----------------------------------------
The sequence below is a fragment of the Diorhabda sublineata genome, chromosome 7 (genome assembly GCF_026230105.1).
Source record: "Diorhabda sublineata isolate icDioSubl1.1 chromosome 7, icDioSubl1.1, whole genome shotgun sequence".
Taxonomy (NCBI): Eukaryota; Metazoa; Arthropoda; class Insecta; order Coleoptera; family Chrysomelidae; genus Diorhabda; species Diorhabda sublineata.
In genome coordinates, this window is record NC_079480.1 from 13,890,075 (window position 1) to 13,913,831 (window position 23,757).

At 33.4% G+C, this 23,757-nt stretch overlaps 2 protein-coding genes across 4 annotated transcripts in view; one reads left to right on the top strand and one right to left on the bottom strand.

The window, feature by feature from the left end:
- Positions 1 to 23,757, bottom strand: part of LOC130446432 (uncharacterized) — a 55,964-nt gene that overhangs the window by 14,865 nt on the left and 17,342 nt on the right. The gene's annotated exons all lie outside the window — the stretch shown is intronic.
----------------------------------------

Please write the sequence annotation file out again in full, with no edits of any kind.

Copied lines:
The sequence below is a fragment of the Diorhabda sublineata genome, chromosome 7 (genome assembly GCF_026230105.1).
Source record: "Diorhabda sublineata isolate icDioSubl1.1 chromosome 7, icDioSubl1.1, whole genome shotgun sequence".
Taxonomy (NCBI): Eukaryota; Metazoa; Arthropoda; class Insecta; order Coleoptera; family Chrysomelidae; genus Diorhabda; species Diorhabda sublineata.
In genome coordinates, this window is record NC_079480.1 from 13,890,075 (window position 1) to 13,913,831 (window position 23,757).

At 33.4% G+C, this 23,757-nt stretch overlaps 2 protein-coding genes across 4 annotated transcripts in view; one reads left to right on the top strand and one right to left on the bottom strand.

The window, feature by feature from the left end:
- Positions 1 to 23,757, bottom strand: part of LOC130446432 (uncharacterized) — a 55,964-nt gene that overhangs the window by 14,865 nt on the left and 17,342 nt on the right. The gene's annotated exons all lie outside the window — the stretch shown is intronic.